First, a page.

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Freedom and the re-birth of a nation

Inger Andersen's picture
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As I sit in Tripoli Airport, Libya waiting to board my flight home, I reflect on my past three days in this amazingly bold and brave country.

The very fact alone that this country and its people were in bondage for 42 years is unbelievable. The fact that the nation rose up against tyranny in spite of real danger, incredible losses and an uncertain outcome is a testimony to the courage and determination of a people to win their freedom.  And the fact that the Libyan people, and especially its young men and women, hold such incredible optimism about the future, speaks to the indomitable spirit of a nation: a nation determined to pave a new and bright future for itself despite many obstacles on the path.

Photo Source: World BankDuring my visit I met the Prime Minister, his Deputy and much of the Cabinet. I also met young women and men who are working hard to create a new, positive and different future for themselves and their country.  And I met private sector representatives, who are determined to expand and create jobs and opportunity and to help diversify an economy that is 80 percent dominated by the hydrocarbon sector.

The challenges faced by this young reborn nation are many.  About 33 percent of Libyans are out of work, and these are mostly the youth. But today, 55 percent of the labor force works in the public sector.  This is of course the legacy of a determined effort by the past regime to squash private enterprise and creativity which serve as an alternative and independent source of existence beyond the reach and control of the state.

Indeed, the legacy of dictatorship is deep and pervasive.  In the 1970s, all private ownership was banned and all private business and property were confiscated. While small business were later tolerated as long as they did not grow, in today's Libya, with infrastructure decaying or destroyed during the war, there are few large-scale Libyan companies that can be contracted to undertake the massively needed repair and reconstruction.

During my visit, I met with brilliant young people some of whom had fought during the struggle for freedom and who now work in the service of their country.  Some had established civil society organizations working on empowering other youths; some were working on deepening the roots of democracy by monitoring and holding the government accountable; and one young man had established his own very popular radio station.  All emphasized the importance of jobs and opportunities so that young people can start their lives, including getting married and starting a family.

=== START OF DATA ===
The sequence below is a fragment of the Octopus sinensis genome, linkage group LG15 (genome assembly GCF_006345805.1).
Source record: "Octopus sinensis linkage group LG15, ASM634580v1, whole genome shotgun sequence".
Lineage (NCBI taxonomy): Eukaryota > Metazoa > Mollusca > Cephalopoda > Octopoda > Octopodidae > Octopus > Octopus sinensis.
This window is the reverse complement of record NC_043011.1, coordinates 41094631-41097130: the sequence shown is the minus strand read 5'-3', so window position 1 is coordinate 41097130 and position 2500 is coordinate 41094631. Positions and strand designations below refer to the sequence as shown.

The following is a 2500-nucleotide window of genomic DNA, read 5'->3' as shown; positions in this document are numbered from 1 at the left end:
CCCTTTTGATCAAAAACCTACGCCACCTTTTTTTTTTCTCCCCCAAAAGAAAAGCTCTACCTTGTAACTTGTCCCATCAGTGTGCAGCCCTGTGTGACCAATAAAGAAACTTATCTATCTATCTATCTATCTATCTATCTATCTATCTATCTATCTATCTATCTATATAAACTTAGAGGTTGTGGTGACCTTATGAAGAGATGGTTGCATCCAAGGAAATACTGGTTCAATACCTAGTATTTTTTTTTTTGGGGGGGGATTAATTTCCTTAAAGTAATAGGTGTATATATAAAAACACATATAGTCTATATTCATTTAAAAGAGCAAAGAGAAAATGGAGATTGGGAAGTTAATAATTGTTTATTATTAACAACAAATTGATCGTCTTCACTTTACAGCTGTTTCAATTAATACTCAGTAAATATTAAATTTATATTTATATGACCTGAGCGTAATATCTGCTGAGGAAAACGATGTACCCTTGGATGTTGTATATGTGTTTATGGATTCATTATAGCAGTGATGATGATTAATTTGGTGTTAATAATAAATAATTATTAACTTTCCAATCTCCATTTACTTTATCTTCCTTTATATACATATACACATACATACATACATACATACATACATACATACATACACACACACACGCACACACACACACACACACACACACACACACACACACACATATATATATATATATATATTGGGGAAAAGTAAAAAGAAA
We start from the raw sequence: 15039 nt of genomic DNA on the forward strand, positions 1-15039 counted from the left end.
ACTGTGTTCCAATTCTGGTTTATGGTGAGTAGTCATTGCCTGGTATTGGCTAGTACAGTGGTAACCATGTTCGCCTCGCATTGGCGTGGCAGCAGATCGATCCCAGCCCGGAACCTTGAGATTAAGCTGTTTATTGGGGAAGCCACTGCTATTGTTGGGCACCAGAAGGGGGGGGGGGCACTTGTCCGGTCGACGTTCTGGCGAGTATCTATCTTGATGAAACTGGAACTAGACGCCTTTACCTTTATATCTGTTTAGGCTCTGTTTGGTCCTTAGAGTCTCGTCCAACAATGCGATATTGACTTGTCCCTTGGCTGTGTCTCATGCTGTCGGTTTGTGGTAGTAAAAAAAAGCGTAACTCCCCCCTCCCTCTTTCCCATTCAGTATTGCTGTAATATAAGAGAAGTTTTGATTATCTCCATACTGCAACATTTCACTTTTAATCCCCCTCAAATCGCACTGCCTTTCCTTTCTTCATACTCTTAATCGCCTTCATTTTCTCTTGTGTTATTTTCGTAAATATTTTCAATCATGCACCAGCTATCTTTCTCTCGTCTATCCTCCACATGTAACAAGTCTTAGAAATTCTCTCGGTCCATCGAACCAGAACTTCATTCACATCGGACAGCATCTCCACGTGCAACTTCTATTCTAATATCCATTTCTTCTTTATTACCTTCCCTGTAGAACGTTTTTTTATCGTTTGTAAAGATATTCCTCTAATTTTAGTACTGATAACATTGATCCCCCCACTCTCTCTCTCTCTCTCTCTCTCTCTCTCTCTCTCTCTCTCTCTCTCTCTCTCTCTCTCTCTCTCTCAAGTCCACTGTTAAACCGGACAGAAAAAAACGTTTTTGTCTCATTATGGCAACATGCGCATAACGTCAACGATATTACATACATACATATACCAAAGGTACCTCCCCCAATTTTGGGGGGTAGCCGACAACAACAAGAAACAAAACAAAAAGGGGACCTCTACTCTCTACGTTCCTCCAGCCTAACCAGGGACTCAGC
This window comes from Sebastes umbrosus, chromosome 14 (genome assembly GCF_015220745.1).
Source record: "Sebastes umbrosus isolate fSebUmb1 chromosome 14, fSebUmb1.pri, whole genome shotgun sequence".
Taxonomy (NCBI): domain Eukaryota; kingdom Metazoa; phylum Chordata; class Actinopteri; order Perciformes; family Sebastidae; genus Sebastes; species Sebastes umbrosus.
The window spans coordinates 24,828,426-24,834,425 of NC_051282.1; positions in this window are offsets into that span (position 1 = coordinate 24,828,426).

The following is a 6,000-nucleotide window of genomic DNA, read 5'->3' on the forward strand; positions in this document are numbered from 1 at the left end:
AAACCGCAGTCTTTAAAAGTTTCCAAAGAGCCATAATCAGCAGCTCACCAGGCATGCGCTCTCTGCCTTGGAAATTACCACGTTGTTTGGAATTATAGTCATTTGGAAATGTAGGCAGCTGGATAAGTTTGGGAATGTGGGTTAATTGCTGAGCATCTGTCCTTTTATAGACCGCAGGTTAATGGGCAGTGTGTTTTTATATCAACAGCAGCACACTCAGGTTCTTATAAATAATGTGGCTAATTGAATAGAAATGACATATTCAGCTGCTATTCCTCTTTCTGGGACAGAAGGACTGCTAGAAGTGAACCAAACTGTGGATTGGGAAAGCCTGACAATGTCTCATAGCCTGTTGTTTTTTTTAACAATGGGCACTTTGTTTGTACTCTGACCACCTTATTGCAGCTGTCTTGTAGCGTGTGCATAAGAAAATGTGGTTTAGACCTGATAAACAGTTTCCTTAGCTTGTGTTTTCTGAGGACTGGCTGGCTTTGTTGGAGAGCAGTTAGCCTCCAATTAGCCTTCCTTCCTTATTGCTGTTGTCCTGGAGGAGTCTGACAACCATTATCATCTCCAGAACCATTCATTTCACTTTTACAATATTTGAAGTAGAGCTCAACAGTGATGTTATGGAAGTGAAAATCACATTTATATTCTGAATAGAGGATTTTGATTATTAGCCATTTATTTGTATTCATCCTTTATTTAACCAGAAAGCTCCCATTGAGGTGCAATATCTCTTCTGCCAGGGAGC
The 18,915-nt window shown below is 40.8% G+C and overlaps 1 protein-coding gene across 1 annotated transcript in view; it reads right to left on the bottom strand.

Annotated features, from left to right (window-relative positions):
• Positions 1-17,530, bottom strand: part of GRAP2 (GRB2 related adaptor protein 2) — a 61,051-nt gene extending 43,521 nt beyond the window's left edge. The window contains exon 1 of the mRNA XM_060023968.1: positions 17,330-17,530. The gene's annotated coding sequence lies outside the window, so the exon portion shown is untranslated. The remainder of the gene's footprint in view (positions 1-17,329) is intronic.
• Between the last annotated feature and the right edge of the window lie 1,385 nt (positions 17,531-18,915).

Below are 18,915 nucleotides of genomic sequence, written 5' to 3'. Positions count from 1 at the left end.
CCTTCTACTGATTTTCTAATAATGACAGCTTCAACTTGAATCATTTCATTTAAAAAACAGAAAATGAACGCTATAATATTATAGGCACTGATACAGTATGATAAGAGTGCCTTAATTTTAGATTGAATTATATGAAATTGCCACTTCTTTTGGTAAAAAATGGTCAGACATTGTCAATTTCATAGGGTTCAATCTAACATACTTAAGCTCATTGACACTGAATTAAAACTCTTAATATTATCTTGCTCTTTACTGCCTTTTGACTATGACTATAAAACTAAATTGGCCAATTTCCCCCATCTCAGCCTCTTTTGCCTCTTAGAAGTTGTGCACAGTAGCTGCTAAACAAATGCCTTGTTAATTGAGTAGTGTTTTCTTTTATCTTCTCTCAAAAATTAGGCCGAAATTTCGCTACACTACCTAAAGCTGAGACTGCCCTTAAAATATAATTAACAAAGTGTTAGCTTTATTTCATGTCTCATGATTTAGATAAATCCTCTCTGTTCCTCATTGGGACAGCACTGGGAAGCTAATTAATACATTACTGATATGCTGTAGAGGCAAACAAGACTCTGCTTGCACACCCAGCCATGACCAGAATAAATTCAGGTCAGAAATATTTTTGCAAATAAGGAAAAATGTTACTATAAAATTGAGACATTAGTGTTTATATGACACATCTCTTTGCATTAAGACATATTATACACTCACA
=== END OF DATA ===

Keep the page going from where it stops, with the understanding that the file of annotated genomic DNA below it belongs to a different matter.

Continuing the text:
So what would it take to create jobs, to create opportunities and to drive the growth of a vibrant, dynamic economy? Reforming the business climate, cutting the mires of red tape that makes it extremely hard to establish and run a company. Reforming the banking sector is equally important. In today's Libya, all banks are government-owned and see their primary role as deposit keeper rather than financiers of much-needed infrastructure, business and production.  These reforms would enable people with a great business idea to register their business with ease with a government that sees private sector led growth as key to long term success.  With such reforms these new businesses would secure credit from a Libyan banking system that sees its primary goal as providing services and credit to Libya's population. And finally, reforms in Libya's education sector would mean improving both content and quality, so that young people acquire skills that encourage and reward innovation, that foster critical and creative thinking and that develop management and an entrepreneurial spirit.  With an improved investment climate, with a banking sector wanting to spur private sector-led growth and with graduates with entrepreneurial skills, much can be achieved.

Would these reforms alone be sufficient for a vibrant Libyan economy?  No, but they would go a long way towards beginning to address the challenges. And all the people I met in Libya expressed great determination to meet these challenges. They also stressed that Libya will need help and advice from outside to succeed having been isolated for so long.  Libya does not need financing from the World Bank, but Libya needs to link with other countries to learn from their experiences, to understand the lessons they learned and to consider these as Libya defines its own future. And that is precisely what the World Bank will now offer to our Libyan partners.

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